As marketers struggle to define the value of social media to their brands, Knowledge Networks findings officially announced today demonstrate that consumers are much more likely to discover new products and brands or refer to social media before making purchase decisions than they were just a year ago.
In fact, the purchase decisions of 38 million 13 to 80 year olds in the U.S. are now influenced in various ways by social media — up 14% in just six months.
The results, previewed at The Advertising Research Foundation’s Audience Measurement 6.0 Symposium yesterday, come from Wave 2 of The Faces of Social Media syndicated research, which provides a consumer-centric view of social media involvement and its effects on 39 product categories.
“Tying consumer interactions back to brands and purchase decisions is essential for marketers, in social media no less than any other platform,” noted Patricia Graham, Chief Strategy Officer of Knowledge Networks. “While we have seen a dramatic rise in key metrics that quantify social media’s influence, we also have observed a wide variation of influence at the category level.”
Making the most of the rise in social media
“Using social media for marketing is like throwing a rock and creating a ripple effect,” observed Graham. “But you need to know the right size rock and right place to throw so the ripples propagate far enough and cover the area you want for your category.”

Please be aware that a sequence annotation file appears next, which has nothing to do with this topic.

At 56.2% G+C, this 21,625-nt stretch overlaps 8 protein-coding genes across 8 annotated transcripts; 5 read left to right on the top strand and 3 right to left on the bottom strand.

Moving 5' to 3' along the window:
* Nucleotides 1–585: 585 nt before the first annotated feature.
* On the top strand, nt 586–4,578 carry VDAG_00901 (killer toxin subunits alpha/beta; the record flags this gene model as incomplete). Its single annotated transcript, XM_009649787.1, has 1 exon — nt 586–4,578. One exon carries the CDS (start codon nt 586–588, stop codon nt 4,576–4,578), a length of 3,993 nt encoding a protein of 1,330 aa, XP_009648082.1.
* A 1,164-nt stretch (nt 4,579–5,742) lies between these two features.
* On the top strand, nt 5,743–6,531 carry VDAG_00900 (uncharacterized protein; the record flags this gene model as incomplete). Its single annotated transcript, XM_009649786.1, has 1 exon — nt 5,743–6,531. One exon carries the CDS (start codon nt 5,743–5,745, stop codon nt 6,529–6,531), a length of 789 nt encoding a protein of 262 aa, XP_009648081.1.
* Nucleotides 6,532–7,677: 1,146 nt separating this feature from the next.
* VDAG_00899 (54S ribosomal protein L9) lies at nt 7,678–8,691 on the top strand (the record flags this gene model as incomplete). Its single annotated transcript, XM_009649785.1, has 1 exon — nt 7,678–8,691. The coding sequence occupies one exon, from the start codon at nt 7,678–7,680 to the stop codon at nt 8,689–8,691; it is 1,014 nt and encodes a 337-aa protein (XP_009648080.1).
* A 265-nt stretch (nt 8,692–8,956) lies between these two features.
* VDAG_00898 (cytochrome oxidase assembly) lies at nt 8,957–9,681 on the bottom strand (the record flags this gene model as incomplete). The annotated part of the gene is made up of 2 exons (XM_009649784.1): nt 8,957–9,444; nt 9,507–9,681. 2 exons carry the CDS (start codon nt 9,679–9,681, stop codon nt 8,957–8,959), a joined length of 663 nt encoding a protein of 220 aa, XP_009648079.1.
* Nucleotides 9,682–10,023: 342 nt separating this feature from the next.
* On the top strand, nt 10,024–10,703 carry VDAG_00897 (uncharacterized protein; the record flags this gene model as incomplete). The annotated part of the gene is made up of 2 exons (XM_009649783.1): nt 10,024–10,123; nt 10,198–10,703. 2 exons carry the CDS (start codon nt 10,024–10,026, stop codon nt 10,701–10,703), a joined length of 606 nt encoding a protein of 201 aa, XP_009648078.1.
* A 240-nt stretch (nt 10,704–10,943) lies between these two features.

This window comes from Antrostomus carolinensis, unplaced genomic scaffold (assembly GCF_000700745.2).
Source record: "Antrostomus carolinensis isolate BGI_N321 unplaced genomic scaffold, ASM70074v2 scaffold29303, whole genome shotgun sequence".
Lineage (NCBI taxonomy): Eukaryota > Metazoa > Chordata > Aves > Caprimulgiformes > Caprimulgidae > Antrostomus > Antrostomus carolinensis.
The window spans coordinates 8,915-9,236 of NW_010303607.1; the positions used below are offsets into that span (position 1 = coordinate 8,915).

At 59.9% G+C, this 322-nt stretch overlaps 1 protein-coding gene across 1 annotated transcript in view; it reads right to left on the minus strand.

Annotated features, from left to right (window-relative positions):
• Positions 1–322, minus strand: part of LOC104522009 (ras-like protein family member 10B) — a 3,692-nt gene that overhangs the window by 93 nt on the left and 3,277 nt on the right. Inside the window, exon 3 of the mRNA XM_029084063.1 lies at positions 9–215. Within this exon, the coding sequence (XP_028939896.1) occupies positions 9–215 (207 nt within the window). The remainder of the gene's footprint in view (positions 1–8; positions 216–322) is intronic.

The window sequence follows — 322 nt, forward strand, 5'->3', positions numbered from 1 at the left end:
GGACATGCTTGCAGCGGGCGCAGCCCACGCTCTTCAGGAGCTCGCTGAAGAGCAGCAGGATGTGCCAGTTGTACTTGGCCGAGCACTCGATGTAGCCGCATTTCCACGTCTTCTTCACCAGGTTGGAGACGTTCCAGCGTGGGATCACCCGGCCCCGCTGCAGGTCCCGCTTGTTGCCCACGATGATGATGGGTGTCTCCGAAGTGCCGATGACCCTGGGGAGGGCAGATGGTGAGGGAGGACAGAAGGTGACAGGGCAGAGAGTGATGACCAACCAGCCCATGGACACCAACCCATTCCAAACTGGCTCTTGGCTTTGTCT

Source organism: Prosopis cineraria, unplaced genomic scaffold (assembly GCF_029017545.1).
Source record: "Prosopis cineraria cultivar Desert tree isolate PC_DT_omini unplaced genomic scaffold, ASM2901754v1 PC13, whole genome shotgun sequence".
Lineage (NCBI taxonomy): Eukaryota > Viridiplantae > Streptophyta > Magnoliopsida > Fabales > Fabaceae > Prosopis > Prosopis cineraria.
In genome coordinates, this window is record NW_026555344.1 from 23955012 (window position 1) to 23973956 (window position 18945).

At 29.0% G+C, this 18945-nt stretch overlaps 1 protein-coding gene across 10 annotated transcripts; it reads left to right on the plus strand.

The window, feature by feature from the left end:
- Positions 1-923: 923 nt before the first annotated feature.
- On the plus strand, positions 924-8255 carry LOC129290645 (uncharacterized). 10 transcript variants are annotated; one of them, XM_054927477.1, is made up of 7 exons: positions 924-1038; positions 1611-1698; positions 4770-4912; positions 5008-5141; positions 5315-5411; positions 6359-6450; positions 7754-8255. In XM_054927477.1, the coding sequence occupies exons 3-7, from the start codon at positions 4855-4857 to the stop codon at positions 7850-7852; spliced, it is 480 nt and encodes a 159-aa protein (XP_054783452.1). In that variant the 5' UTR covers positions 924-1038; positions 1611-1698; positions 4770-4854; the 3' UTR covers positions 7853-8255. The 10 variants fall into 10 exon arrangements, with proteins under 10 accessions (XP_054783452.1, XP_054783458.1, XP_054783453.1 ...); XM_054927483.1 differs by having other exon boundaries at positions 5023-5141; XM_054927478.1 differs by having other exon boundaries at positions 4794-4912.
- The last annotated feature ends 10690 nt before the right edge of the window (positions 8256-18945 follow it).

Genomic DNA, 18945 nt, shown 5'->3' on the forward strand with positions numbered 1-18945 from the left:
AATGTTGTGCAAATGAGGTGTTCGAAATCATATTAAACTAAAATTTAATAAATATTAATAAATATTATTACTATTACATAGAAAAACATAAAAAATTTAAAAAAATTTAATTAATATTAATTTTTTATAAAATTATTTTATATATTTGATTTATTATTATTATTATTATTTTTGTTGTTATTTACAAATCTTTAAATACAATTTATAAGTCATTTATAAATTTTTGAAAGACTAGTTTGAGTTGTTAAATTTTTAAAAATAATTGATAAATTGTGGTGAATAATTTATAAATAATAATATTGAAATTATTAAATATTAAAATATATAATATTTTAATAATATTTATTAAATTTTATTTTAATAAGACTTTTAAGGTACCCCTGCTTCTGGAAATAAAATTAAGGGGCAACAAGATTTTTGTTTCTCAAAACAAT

At Audience Research 6.0, Graham presented essential takeaways for social media marketers:
- Since social media use has reached almost universality, the medium can be rightly considered by marketers to be more than a listening tool.
- Social media today is an activity with a growing number of actors and a large, but predominantly passive audience.
- The variance in findings among product categories emphasizes the need to accurately participate with, and listen to, the active cadre for each brand or category.
- Wider reach can do some good brand building, yet viral multipliers are the active evangelists
Teens and adults who are social media users in 2011 reported high levels of influence:
- 23.1 million discover new brands or products through social media (up 22% from 2010)
- 22.5 million use social media to learn about unfamiliar brands or products (up 9%)
- 17.8 million are strongly influenced in their purchase decisions by opinions in social media (up 19%)
- 15.1 million refer to social media before making purchase decisions (up 29%)
The mobile factor
Consumers are also integrating social media usage with their mobile phone activity. In 20101, 40% of teens and adults who have ever used social media are accessing it through their mobile device – up from 28% versus 6 months ago. This means that roughly 80 million people check social media from a mobile device.
As a result, social media is now a ‘wherever I am’ option, integrated into the mobile-plus-social media users’ shopping experience and habits; 27% compare or check prices via social media, 24% refer to reviews for brands/places/services, and 16% (23% of Boomers) use social media to find coupons or other discounts for local businesses.
The syndicated study, focused on the marketing consequences of social media, is a joint research venture of Knowledge Networks and MediaPost Communications’ Center for Media Research. Information on subscribing is available from Knowledge Networks.
Neil Glassman is principal marketing strategist at WhizBangPowWow, where he delivers malarky-free social, digital and linear media solutions. Join his conversation on Twitter or email Neil to talk about marketing or swap recipes.